• The U.S. sanctioned four suspected members of Mexico’s CJNG cartel, alleging that they controlled drug operations at a Pacific port that is a crucial entry point for fentanyl and methamphetamine precursor chemicals from Asia, reports InSight Crime.
News Briefs

  • Mexican authorities detained 652 migrants, including some 350 children, traveling in three refrigerated double-trailer trucks near the U.S. southern border on Thursday. Most of the migrants were from Guatemala, and most of the children were unaccompanied, reports the Wall Street Journal. It is one of the biggest roundups of US-bound migrants by Mexican authorities in years, reports Reuters.
  • The U.S. ambassador in Mexico Ken Salazar spoke about the need for a “regional response” to the tens of thousands of migrants — many from Haiti — who are either in Mexico or heading there from South America, reports the Associated Press.

  • Guatemalan police rescued 126 migrants, mostly from Haiti, from an abandoned shipping container on the side of a road this weekend. The case shows the ongoing desperate flow of migration from South America towards the U.S., despite the recent wave of U.S. deportations of Haitian migrants, reports the Washington Post.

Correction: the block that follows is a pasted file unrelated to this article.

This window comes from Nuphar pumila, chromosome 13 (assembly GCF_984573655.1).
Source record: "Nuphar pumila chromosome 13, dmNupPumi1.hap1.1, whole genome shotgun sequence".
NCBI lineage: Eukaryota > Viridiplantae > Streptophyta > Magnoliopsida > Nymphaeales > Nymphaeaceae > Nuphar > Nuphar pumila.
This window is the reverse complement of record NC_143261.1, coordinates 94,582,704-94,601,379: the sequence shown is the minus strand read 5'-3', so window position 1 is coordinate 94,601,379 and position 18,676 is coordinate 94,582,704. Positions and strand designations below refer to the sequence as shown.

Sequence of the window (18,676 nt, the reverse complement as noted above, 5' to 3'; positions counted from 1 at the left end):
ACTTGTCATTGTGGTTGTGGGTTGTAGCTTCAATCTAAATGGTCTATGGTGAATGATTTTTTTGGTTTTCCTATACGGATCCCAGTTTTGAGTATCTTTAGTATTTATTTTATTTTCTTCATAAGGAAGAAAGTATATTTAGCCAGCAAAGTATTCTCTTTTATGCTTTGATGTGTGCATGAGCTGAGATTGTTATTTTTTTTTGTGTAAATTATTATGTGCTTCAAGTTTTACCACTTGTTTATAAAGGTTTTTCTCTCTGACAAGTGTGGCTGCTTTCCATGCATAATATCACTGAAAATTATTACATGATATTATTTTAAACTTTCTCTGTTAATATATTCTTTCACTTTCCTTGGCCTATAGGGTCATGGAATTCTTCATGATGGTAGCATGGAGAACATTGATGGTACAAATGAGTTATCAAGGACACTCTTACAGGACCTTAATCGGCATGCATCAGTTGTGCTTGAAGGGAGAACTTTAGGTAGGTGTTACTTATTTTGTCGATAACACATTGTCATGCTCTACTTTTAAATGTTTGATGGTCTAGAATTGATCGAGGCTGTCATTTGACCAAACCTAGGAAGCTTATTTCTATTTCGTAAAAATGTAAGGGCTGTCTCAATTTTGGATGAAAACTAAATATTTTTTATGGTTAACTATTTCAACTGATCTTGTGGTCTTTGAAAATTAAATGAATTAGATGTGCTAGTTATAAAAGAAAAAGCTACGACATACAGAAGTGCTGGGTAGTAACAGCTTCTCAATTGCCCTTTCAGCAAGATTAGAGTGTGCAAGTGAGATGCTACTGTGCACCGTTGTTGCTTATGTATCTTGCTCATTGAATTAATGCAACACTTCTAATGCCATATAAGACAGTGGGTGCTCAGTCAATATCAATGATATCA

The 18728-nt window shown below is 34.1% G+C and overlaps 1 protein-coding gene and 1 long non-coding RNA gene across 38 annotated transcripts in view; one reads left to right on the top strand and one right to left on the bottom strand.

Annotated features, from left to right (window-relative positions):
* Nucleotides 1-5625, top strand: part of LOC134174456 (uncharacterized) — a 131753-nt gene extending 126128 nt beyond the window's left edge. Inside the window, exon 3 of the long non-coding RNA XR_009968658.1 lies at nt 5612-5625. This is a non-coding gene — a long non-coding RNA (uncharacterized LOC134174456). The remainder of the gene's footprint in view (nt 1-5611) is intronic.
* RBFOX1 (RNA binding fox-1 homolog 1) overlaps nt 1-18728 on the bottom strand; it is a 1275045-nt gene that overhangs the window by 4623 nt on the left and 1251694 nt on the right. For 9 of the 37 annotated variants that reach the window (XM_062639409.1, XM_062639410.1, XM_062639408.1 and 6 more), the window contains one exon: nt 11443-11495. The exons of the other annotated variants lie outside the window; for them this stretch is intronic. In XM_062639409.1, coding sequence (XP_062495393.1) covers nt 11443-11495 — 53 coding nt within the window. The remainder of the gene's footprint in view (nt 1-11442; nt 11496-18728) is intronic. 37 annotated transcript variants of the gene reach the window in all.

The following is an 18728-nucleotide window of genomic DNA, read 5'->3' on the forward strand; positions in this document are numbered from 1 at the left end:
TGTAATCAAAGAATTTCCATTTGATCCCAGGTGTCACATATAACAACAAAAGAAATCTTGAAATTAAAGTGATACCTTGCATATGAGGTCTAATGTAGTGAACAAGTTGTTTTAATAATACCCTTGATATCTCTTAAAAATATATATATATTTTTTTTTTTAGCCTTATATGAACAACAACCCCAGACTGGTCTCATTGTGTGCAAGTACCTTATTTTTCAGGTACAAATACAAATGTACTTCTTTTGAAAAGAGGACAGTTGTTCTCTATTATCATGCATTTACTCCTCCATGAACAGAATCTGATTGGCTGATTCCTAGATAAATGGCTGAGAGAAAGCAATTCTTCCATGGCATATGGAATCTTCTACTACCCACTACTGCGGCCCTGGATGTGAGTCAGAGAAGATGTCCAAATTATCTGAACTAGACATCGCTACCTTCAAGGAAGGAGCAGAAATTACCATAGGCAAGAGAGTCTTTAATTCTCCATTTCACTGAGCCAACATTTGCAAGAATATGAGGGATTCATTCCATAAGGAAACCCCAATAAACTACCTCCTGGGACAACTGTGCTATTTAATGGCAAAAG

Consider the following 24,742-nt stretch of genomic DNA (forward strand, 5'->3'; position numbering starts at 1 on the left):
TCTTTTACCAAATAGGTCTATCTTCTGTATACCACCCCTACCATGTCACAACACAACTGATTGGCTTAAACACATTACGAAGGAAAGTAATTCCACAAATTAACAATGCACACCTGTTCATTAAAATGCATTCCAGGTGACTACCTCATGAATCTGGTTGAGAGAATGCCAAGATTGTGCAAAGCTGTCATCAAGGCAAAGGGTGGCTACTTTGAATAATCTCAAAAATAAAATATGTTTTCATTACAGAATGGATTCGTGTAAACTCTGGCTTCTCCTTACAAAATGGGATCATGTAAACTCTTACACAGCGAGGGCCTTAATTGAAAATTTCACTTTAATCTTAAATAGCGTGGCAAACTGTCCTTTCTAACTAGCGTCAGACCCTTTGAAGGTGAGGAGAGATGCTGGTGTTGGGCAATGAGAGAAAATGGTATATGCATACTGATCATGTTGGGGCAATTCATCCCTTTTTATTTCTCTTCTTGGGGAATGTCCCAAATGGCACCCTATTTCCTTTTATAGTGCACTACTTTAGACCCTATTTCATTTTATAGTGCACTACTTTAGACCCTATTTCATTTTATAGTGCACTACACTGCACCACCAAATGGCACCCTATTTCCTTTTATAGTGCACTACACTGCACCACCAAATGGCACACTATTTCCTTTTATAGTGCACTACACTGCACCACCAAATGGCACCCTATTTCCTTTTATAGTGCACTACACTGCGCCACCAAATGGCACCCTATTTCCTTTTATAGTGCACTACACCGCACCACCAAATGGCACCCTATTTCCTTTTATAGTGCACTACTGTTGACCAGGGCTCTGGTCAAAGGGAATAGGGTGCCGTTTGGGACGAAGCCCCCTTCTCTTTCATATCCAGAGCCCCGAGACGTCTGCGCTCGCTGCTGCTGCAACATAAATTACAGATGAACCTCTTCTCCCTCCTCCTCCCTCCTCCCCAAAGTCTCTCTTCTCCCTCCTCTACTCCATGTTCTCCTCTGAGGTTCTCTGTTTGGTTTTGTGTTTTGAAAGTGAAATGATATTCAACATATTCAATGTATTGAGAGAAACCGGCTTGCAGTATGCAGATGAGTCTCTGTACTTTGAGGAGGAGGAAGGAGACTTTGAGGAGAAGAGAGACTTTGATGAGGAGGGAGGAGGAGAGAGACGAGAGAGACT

• An ongoing surge in kidnappings has compounded Haiti's multiple political, social and economic crisis, reports the Washington Post. Recorded kidnappings so far this year have spiked sixfold over the same period last year -- affecting everybody from doctors, clergy and even police officers. Port-au-Prince is posting more kidnappings in absolute terms than vastly larger Bogotá, Mexico City and São Paulo combined, according to the consulting firm Control Risks.
  • There has been considerable progress in establishing mechanisms to improve coordination and address urgent aspects of Venezuela’s humanitarian and political crisis over the first three rounds of negotiations between Venezuela's government and opposition in Mexico City in recent weeks, according to the Venezuela Weekly.

  • The most recent round of negotiations, held from September 25 to 27, was centered around the restoration of the rule of law and an impartial justice system. Both sides committed to include political and social actors in the process - a key point -- and emphasizing the need for a gender focus in the dialogue. (Venezuela Weekly)

  • The European Union announced that it would send an Electoral Observation Mission to oversee and evaluate the integrity of regional and local elections scheduled for November 21 -- the first time in 15 years that the EU has sent such a mission to Venezuela. And the National Electoral Council (CNE) received representatives of the Carter Center to discuss the possibility of an electoral observation mission for November's vote. (Venezuela Weekly)
Regional Relations